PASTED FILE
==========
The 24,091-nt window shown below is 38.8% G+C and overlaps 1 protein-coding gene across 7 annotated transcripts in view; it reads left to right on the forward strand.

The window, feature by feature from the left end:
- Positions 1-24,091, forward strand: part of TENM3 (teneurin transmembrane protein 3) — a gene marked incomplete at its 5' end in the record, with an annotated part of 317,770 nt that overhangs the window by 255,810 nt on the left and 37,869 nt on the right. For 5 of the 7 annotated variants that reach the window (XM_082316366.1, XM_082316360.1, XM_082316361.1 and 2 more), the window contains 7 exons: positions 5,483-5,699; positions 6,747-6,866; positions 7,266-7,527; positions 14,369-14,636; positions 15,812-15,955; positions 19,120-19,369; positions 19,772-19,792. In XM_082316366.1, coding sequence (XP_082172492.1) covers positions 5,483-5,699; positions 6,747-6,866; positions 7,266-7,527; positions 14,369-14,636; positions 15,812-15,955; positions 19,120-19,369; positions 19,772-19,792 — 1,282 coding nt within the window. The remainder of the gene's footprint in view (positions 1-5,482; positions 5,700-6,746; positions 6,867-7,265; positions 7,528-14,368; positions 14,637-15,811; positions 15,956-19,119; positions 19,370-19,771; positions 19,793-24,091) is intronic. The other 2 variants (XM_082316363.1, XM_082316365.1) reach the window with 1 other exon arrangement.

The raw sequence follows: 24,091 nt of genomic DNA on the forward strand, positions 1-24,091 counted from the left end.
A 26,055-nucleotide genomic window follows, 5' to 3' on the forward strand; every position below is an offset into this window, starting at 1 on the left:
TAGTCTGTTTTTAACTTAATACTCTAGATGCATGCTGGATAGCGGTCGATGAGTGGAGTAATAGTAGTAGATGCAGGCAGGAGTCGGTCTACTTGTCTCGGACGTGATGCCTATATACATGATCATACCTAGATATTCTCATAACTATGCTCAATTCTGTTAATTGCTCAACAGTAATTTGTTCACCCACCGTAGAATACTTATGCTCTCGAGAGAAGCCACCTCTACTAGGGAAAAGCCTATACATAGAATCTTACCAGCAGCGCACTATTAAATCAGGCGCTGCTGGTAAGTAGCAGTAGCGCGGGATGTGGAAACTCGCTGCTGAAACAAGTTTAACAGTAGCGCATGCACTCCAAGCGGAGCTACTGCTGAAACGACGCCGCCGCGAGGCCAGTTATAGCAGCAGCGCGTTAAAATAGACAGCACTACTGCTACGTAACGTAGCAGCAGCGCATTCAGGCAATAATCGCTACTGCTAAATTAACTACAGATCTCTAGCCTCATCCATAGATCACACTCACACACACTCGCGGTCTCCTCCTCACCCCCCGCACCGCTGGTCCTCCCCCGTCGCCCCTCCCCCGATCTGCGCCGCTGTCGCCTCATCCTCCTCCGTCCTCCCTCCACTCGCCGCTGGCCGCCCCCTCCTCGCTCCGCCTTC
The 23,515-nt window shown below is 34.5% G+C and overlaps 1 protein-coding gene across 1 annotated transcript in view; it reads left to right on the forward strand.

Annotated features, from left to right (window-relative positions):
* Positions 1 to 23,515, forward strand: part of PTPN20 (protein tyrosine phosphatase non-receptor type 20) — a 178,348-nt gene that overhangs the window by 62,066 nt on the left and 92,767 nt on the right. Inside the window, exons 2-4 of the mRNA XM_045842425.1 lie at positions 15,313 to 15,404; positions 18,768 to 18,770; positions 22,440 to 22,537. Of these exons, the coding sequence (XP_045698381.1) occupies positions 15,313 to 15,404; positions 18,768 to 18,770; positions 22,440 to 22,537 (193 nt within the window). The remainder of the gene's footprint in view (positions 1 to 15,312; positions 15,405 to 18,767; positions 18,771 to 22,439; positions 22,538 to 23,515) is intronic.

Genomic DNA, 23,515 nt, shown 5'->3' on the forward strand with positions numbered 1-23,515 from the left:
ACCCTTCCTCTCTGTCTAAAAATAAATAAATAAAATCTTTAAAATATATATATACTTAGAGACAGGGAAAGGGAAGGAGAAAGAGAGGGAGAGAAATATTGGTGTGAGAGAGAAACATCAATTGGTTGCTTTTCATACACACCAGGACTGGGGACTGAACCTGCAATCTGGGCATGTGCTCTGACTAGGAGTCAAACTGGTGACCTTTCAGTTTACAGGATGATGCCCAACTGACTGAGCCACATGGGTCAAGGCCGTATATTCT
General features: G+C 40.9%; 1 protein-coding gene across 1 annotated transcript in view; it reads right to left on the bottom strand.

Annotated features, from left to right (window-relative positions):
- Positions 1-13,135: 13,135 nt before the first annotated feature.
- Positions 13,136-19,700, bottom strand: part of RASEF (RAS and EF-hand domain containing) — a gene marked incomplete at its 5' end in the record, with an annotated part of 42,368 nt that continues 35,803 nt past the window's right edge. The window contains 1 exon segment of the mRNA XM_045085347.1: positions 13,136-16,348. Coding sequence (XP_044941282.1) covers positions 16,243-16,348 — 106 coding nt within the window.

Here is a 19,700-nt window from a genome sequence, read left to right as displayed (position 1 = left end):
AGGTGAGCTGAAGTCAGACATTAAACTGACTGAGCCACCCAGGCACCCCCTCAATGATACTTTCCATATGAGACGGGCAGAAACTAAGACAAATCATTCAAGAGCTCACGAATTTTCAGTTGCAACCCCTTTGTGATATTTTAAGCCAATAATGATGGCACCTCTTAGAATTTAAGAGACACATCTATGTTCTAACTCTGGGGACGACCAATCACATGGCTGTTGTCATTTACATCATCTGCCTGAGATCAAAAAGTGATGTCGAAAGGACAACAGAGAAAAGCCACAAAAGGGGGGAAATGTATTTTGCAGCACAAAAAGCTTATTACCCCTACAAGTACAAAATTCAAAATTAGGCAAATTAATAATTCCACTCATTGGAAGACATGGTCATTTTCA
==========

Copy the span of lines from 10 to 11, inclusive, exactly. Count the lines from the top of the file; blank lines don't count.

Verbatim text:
Genomic DNA, 23,515 nt, shown 5'->3' on the forward strand with positions numbered 1-23,515 from the left:
ACCCTTCCTCTCTGTCTAAAAATAAATAAATAAAATCTTTAAAATATATATATACTTAGAGACAGGGAAAGGGAAGGAGAAAGAGAGGGAGAGAAATATTGGTGTGAGAGAGAAACATCAATTGGTTGCTTTTCATACACACCAGGACTGGGGACTGAACCTGCAATCTGGGCATGTGCTCTGACTAGGAGTCAAACTGGTGACCTTTCAGTTTACAGGATGATGCCCAACTGACTGAGCCACATGGGTCAAGGCCGTATATTCT